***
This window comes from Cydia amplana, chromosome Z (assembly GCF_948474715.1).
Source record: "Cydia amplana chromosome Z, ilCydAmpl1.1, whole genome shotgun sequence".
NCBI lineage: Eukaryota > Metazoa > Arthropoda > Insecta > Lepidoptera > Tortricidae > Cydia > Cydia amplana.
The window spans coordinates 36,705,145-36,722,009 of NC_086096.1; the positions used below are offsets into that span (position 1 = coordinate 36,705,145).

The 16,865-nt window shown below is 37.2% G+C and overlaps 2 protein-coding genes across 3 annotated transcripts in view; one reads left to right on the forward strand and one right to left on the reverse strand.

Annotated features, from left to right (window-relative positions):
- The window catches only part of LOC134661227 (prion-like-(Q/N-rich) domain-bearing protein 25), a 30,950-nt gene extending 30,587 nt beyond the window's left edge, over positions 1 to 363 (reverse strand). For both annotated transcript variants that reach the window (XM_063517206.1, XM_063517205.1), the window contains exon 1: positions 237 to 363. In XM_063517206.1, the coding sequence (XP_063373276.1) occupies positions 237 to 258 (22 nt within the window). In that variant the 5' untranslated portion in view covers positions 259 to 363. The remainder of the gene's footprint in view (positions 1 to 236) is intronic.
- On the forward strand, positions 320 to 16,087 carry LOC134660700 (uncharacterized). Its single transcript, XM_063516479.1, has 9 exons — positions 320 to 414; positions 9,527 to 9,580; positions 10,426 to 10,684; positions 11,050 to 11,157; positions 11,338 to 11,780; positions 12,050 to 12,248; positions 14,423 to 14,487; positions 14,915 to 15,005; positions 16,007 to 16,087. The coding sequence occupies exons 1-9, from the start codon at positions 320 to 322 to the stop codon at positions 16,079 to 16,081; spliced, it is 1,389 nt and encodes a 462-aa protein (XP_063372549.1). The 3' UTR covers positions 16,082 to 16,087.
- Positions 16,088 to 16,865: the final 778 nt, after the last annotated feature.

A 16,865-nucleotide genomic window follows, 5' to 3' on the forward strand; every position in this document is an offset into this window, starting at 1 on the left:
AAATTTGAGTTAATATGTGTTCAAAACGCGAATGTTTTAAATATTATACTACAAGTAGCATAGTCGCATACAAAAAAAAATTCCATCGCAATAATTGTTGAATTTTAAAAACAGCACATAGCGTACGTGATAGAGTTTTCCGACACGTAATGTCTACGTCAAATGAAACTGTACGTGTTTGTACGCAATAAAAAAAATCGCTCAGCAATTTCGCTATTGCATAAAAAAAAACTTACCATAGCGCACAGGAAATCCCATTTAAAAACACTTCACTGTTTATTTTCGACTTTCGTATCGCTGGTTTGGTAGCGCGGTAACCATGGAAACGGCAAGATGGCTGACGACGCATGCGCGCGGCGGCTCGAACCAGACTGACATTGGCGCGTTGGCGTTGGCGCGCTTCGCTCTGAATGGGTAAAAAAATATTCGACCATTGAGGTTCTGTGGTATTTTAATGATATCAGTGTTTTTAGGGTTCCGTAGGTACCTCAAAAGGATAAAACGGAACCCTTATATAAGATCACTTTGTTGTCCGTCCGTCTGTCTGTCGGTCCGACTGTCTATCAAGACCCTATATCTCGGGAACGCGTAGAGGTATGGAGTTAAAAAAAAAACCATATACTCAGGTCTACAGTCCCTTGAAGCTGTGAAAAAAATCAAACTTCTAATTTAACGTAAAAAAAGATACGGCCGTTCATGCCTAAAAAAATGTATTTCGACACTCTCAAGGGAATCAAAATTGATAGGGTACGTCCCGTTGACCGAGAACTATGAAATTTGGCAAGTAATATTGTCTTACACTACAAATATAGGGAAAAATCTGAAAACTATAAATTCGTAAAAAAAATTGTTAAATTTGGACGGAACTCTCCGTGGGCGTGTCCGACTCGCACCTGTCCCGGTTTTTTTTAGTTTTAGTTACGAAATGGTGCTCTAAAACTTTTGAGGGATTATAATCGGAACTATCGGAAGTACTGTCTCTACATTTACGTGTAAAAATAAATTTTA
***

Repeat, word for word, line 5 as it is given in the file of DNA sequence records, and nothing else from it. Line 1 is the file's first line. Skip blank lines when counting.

The 16,865-nt window shown below is 37.2% G+C and overlaps 2 protein-coding genes across 3 annotated transcripts in view; one reads left to right on the forward strand and one right to left on the reverse strand.